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CMGI's iCast unveils messenger that trades video, music

Online entertainment start-up iCast launches its Web site and an instant messaging service that will allow music and video lovers to immediately contact buddies while a broadcast is in play.

Online entertainment start-up iCast today launched its Web site and an instant messaging service that will allow music and video lovers to immediately contact their buddies while a broadcast is in play.

The iCaster instant messenger, supported by Tribal Voice software, plays video, MP3s, CDs and other audio such as radio broadcasts and allows people to instantly drag and drop music or video into a friend's instant messaging account.

For example, a person could instantly send a Lauren Hill MP3 to a friend while listening to the music, and both parties could engage in an instant written conversation, said Bill Golden, an iCast spokesman.

The product, however, could raise the stakes in a tiff between America Online and Tribal Voice over competing instant messaging products. The iCaster touts compatibility with AOL Instant Messenger (AIM) as well as similar services offered by AT&T, Microsoft and AltaVista. But iCast unveiled its products without truly knowing whether AOL will be agreeable.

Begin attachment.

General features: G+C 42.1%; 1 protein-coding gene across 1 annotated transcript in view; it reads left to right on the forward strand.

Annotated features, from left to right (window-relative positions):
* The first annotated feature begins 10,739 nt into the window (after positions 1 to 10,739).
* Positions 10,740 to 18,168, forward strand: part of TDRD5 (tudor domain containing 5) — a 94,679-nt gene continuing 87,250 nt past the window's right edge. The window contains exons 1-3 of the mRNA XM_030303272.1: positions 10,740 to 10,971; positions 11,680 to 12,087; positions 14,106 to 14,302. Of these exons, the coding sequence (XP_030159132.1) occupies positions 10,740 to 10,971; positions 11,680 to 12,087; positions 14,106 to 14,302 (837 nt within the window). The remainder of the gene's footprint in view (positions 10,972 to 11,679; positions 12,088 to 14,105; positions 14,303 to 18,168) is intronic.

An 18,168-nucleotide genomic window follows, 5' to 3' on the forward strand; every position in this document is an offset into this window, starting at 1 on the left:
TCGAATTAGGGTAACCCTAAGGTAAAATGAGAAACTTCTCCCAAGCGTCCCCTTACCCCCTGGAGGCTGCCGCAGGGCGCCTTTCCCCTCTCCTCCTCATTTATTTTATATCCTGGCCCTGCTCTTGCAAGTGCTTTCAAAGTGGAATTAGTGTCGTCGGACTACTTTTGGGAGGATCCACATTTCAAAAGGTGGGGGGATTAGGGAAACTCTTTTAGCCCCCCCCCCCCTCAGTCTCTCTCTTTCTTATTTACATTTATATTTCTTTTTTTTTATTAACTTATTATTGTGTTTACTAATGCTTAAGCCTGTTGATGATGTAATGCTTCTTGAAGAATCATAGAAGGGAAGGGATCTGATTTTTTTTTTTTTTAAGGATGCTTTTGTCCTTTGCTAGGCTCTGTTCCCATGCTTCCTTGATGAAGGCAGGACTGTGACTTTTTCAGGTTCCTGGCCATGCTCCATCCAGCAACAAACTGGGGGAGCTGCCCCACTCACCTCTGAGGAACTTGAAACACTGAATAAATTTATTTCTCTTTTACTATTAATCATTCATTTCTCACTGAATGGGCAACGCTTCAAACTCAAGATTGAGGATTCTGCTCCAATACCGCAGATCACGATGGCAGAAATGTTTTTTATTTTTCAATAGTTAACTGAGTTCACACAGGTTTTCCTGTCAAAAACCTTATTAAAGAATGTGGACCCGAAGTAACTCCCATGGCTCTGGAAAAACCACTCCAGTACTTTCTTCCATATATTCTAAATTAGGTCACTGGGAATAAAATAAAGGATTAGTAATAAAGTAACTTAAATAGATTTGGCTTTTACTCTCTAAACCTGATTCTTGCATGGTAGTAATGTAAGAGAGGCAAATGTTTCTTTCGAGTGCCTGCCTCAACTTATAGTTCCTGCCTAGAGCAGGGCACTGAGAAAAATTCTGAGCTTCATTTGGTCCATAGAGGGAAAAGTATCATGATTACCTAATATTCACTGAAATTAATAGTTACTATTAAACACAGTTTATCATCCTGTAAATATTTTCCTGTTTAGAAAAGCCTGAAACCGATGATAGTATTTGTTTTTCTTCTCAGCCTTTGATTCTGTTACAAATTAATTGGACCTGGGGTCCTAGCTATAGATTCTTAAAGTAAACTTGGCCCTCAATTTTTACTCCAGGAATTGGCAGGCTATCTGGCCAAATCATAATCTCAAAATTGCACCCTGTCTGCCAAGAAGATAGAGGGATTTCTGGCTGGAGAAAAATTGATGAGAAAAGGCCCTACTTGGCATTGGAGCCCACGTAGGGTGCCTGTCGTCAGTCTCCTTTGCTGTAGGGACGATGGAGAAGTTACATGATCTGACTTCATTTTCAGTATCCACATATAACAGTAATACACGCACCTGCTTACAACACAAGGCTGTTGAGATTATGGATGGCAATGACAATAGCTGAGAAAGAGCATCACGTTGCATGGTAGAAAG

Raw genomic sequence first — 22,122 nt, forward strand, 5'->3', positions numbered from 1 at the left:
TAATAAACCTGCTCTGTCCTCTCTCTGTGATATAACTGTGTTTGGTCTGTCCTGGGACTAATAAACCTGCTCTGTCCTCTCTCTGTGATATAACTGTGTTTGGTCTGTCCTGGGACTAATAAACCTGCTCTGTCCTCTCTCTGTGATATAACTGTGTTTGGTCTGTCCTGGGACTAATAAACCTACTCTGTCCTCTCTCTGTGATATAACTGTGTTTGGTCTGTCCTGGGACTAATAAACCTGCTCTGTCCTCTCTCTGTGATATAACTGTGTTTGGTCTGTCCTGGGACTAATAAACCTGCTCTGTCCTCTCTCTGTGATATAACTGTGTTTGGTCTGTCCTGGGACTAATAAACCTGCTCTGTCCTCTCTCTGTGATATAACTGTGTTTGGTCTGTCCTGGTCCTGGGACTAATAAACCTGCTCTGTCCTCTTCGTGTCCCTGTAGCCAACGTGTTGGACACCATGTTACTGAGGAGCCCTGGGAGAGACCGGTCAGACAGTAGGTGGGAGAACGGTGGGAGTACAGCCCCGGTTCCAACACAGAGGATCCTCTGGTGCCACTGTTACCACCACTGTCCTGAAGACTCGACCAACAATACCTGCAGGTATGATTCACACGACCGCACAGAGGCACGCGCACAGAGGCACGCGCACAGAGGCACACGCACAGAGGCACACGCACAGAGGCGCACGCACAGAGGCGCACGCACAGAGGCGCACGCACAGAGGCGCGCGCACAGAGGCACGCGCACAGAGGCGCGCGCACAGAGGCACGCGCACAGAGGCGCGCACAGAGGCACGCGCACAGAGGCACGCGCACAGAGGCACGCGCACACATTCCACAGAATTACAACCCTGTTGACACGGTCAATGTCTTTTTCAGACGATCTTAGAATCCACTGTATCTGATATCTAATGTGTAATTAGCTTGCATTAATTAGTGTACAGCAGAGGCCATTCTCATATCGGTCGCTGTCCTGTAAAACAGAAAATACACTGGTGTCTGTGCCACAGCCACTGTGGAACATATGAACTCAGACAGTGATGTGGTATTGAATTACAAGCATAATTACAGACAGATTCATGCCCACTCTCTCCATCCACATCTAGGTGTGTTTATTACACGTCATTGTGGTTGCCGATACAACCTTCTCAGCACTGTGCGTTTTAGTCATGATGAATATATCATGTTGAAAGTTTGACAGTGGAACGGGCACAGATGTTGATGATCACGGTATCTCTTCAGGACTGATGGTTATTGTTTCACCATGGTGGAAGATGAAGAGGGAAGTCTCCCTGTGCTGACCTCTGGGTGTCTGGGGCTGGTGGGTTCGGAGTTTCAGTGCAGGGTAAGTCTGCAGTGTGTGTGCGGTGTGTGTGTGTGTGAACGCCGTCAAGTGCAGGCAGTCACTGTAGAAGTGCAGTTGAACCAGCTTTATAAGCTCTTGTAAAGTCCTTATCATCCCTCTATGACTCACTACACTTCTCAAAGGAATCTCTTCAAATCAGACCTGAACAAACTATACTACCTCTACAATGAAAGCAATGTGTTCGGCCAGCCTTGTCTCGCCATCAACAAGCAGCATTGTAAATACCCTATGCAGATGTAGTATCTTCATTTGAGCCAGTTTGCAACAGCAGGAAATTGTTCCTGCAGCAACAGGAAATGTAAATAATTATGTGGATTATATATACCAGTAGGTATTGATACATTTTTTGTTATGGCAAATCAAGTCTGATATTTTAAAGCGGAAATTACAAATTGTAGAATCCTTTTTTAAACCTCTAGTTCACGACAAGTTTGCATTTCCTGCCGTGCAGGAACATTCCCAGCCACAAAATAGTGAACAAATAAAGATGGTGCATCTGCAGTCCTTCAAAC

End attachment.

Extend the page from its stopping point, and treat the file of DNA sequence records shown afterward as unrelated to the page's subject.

In December, AOL blocked unauthorized Tribal Voice messaging users from its network, specifically targeting the company's largest clients: AT&T's I M Here and AltaVista's instant messaging service.

For a while, Tribal Voice and AOL engaged in a cat and mouse game; each time Tribal Voice changed its code to gain access to AIM's estimated 45 million members, AOL blocked the service.

The issue has not been resolved since the December quarrel.

"Sure, it's risky and there's a concern," Beth Nagengast, Tribal Voice's instant messaging product manager, said of today's announcement. "But it's working now, and our engineers are committed to keeping it working should AOL want to block us out again."

AOL executives could not immediately be reached for comment.

How the impasse will affect iCast Puppet masters: Who controls the
Netmembers remains to be seen. Still, executives from the Woburn, Mass.-based start-up are optimistic that their service will be a hit.

"It's like a virtual water cooler effect," Golden said. "People who like to talk about music and video will be able to do so in real time."

The iCast Web site features interviews, a variety of music, movie reviews and other stories. iCast Music holds more than 1 million song clips and about 10,000 MP3s, and iCast Radio has 200 broadcast radio stations and about 20 genre-based, Web-only radio stations, the company said.

The movie portion of the site features some 12,000 artists, interviews with filmmakers, and behind-the-scenes footage from film sets and locations.